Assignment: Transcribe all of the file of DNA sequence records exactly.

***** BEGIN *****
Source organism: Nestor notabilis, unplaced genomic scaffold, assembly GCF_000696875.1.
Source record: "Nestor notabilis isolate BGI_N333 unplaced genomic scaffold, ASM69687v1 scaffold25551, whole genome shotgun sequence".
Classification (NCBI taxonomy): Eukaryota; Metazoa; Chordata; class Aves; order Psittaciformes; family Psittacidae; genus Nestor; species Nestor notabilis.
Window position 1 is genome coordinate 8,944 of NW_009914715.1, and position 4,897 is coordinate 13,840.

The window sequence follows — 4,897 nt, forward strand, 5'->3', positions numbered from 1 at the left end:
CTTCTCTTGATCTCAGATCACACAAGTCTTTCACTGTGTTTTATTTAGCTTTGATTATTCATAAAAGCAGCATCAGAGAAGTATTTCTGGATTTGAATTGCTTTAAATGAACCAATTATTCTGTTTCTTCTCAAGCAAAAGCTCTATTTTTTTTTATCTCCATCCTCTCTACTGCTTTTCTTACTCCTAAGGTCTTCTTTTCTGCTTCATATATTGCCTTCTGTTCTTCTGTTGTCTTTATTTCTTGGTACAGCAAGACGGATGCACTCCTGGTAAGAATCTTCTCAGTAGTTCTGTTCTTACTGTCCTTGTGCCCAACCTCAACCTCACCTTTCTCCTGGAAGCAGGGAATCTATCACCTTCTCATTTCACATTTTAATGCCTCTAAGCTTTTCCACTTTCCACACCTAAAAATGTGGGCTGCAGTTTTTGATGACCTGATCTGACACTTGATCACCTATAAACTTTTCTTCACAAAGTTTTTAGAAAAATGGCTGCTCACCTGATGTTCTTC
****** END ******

Source organism: Nestor notabilis, unplaced genomic scaffold, assembly GCF_000696875.1.
Source record: "Nestor notabilis isolate BGI_N333 unplaced genomic scaffold, ASM69687v1 scaffold25551, whole genome shotgun sequence".
Classification (NCBI taxonomy): Eukaryota; Metazoa; Chordata; class Aves; order Psittaciformes; family Psittacidae; genus Nestor; species Nestor notabilis.
Window position 1 is genome coordinate 8,944 of NW_009914715.1, and position 4,897 is coordinate 13,840.

The window sequence follows — 4,897 nt, forward strand, 5'->3', positions numbered from 1 at the left end:
CTTCTCTTGATCTCAGATCACACAAGTCTTTCACTGTGTTTTATTTAGCTTTGATTATTCATAAAAGCAGCATCAGAGAAGTATTTCTGGATTTGAATTGCTTTAAATGAACCAATTATTCTGTTTCTTCTCAAGCAAAAGCTCTATTTTTTTTTATCTCCATCCTCTCTACTGCTTTTCTTACTCCTAAGGTCTTCTTTTCTGCTTCATATATTGCCTTCTGTTCTTCTGTTGTCTTTATTTCTTGGTACAGCAAGACGGATGCACTCCTGGTAAGAATCTTCTCAGTAGTTCTGTTCTTACTGTCCTTGTGCCCAACCTCAACCTCACCTTTCTCCTGGAAGCAGGGAATCTATCACCTTCTCATTTCACATTTTAATGCCTCTAAGCTTTTCCACTTTCCACACCTAAAAATGTGGGCTGCAGTTTTTGATGACCTGATCTGACACTTGATCACCTATAAACTTTTCTTCACAAAGTTTTTAGAAAAATGGCTGCTCACCTGATGTTCTTC